Mississippi Sportsbooks To Be Ready For Operation Within Two Months
Mississippi could become one of the next states after New Jersey to offer a full sports betting menu in the wake of the US Supreme Court’s momentous decision to overturn the lynchpin of federal anti-sports betting law.
Just days ago the SCOTUS justices handed down a majority decision in favor of striking down the Professional and Amateur Sports Protection Act of 1992 (PASPA), which had up to now limited sports betting in any meaningful sense to Nevada and three other states (Delaware, Montana and Oregon could only offer sports lotteries but largely did not). However, now that the Supreme Court returned a 6-3 ruling to declare the quarter century old PASPA unconstitutional according to the anti-commandeering doctrine contained in the 10th Amendment of the Bill of Rights, it is pretty much game on for all 50 states to do as they wish regarding legalization and regulation of sports betting.
And Mississippi, home to the thriving Biloxi casino industry and with a freshly minted sports betting law already on the books, stands poised to be one of the first states to start offering brick and mortar sportsbooks. All early indications point toward the Hospitality State getting its sports betting offerings up and running by the end of the summer at the latest, and possibly even with the next couple of months. Regulatory bodies are hard at work on crafting the necessary regs to govern sportsbooks and should be ready to rock n roll by the end of the summer, just in time to get out ahead of pro and collegiate football in the fall.
Individual regulators and representatives from the would be operators of the Magnolia State’s nascent sports betting industry have already started chiming in to that effect.
“Basically, we have been preparing regulations on our end to properly regulate this new form of gaming on our casino floors, and those should be in place soon,” said Mississippi Gaming Commission Deputy Director Jay McDaniel, speaking to reporters late Tuesday afternoon. “Likewise, I think many of our operators have been working on their end to put something in place as soon as it is feasible. Best guess is by the end of summer, we will see some sportsbooks in place in some of our casinos.”
Michael Bruffey, speaking as the general counsel to and vice president of Island View Casino Resort – one of Biloxi’s biggest names – said all 28 of the state’s casinos are basically “raring to go now,” being that PASPA has been laid to rest by the Supreme Court. Other operators and owners agree, particularly the owner of Biloxi’s Beau Rivage casino resort, that being the much vaunted MGM Resorts International. MGM’s top executives, Jim Murren and Bill Hornbuckle, have been on the ground in Mississippi quite recently and have spent the last several months ladling out the hype as to their company’s readiness once the looked for favorable decision on the PASPA question dropped.
Though MGM in particular is hearing cash registers going ka-ching already, the international gambling powerhouse did of course have to pay lip service to the major pro sports leagues – the same ones who were quite unceremoniously defeated in their battle to keep PASPA in place. The leagues, of which the MLB, NBA and US PGA Tour were united in their lobbying efforts, have for years cited their main concern as being “maintaining the integrity of the game” while simultaneously trying to muscle in on the decision-making process in statehouses around the country. Mississippi was one of the states that did not bend to the leagues’ demand for a so called “integrity fee” payout worth 1 percent of handle taken in by sportsbook operators, and MGM is probably plenty happy that lawmakers in the Magnolia State didn’t kowtow too much.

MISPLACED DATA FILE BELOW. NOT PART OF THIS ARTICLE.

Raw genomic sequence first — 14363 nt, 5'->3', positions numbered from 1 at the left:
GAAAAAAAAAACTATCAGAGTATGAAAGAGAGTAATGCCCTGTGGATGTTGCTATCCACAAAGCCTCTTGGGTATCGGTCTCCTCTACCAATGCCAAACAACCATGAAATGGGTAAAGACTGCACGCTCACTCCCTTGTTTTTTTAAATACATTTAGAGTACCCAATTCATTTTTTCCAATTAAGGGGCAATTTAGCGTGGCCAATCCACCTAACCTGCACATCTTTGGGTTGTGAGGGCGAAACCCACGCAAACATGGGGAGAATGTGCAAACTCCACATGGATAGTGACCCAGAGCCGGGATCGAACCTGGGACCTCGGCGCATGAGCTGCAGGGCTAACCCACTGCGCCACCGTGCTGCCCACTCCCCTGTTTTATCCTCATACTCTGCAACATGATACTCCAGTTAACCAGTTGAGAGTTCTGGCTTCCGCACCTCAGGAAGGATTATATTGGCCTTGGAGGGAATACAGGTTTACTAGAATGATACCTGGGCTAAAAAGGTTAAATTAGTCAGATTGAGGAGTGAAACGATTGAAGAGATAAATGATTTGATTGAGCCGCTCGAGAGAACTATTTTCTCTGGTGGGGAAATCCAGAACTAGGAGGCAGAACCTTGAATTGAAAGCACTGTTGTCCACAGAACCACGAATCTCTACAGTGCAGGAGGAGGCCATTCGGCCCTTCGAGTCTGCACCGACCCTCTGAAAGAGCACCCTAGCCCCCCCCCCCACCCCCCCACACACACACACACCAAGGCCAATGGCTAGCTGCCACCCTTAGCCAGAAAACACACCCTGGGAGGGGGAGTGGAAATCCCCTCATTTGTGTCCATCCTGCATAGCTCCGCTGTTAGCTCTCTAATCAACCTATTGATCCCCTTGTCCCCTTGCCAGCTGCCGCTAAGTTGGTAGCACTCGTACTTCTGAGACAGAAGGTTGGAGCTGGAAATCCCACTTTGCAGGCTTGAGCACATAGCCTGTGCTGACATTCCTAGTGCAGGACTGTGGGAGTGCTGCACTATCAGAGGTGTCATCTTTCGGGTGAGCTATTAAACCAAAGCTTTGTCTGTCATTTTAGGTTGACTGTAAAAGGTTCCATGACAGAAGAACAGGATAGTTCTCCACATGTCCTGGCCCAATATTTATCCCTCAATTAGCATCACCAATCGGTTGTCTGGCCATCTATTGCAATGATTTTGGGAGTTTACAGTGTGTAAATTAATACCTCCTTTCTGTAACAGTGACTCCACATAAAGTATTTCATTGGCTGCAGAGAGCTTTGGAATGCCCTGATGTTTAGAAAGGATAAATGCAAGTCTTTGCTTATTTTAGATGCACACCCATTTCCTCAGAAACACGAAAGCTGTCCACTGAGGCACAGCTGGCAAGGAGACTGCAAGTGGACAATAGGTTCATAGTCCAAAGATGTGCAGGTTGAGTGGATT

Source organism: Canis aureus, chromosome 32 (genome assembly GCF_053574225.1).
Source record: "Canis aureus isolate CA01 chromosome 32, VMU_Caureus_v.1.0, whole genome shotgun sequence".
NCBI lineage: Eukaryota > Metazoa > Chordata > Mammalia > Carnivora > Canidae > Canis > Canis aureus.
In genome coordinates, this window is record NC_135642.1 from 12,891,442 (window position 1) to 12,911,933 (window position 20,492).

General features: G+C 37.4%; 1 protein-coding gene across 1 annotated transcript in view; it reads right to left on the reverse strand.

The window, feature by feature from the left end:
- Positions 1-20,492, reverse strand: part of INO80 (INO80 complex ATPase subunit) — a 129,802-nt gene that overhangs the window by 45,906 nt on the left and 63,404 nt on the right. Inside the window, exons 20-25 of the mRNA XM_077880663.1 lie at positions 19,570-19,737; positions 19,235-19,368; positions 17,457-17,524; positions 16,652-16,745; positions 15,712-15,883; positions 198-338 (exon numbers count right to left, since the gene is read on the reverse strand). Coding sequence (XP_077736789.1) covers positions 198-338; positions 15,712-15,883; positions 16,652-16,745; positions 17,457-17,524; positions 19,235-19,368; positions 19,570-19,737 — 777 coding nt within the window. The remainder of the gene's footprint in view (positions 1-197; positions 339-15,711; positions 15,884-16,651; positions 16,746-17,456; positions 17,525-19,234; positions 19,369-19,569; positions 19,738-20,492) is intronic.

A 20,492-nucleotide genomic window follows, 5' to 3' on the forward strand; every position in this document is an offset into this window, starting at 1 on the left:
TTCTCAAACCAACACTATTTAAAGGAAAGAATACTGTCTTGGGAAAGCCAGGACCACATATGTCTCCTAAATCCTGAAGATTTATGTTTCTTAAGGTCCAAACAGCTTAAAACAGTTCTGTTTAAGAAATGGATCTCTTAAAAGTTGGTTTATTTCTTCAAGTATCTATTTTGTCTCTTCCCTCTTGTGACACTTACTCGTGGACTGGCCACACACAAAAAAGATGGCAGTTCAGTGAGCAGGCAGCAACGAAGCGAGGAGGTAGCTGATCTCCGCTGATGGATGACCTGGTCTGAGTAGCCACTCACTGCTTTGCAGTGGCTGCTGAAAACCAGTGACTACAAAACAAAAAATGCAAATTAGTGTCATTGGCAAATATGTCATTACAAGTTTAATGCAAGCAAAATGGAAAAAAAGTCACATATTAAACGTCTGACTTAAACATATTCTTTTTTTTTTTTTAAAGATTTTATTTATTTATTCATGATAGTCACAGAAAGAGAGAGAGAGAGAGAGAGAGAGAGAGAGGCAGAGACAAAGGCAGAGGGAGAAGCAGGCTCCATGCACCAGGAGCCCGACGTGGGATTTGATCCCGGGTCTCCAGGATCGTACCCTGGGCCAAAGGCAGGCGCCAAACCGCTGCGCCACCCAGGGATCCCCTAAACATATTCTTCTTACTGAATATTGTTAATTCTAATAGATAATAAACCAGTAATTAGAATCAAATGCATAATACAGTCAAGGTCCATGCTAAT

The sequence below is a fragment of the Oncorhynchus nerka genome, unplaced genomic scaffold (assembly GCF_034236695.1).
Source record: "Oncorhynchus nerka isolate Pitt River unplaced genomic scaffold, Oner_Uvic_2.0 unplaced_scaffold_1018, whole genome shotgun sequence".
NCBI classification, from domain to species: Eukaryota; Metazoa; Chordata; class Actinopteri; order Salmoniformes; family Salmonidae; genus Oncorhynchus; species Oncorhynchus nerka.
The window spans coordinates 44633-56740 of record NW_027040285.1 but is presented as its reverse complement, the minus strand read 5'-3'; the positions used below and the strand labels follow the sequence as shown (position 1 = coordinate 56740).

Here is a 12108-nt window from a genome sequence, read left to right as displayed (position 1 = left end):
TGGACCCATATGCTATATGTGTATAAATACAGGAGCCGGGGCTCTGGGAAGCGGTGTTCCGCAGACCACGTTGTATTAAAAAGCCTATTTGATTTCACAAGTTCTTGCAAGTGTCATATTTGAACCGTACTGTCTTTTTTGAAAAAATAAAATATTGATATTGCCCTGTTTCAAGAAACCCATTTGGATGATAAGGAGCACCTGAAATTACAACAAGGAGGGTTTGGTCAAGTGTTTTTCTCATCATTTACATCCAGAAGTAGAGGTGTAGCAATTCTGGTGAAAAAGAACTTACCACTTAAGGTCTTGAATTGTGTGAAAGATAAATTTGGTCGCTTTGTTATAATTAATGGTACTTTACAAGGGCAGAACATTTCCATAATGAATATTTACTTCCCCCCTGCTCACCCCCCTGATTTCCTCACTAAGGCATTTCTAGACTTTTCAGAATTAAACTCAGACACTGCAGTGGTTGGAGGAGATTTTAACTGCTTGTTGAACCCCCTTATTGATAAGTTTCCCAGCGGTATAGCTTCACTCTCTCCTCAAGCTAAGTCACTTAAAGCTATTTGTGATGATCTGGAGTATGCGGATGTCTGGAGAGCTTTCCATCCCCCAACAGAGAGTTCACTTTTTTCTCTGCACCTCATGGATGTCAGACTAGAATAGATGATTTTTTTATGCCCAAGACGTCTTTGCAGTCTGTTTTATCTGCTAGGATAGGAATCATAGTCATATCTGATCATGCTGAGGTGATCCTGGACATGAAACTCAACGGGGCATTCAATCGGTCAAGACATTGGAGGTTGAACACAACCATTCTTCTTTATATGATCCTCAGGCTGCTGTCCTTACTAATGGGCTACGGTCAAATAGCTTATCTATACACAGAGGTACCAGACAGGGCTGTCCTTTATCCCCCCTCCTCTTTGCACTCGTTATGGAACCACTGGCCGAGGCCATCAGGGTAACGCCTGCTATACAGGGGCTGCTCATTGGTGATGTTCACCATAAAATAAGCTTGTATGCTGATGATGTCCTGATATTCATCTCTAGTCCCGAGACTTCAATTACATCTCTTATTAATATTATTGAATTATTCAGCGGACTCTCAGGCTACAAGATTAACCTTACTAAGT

“MGM Resorts International applauds the court’s decision to allow states the opportunity to protect consumers and benefit the public by regulating and taxing sports betting,” the company said in a statement issued Monday. “We look forward to working with legislators and policymakers to achieve a regulatory outcome that benefits states and consumers alike while ensuring the integrity of sports.”
Mississippi’s success in getting sports betting legalization off the ground comes down to a few key factors. First, the state’s legislators did not make too much noise in the process, passing a fantasy sports bill – the Gaming Control Act - in March of 2017 that contained language that would allow the state to regulate sports betting in the event that PASPA was repealed. That decision put Mississippi ahead of states like Connecticut and Pennsylvania in the race to start bringing sportsbooks to their casinos, and it was done without all the fanfare of New Jersey – you don’t see the name of Mississippi’s governor on the Supreme Court case fighting the leagues over PASPA, do you?
The second factor working in the favor of Mississippi’s adoption of sports betting legislation was that the nominally fantasy sports-oriented act removed state level prohibitions against sports betting in the narrowest way possible. By limiting – at least initially – sports betting licenses to Biloxi’s casinos it effectively avoided the need to have additional fights over online sports betting, off-track horse racing betting locations and so on.
Now, whether or not Mississippi will eventually decide to roll out those options, especially mobile betting and sports betting websites, remains to be seen, though we have a good feeling that lawmakers in the Hospitality State will see the light sooner rather than later for Mississippi sports betting.
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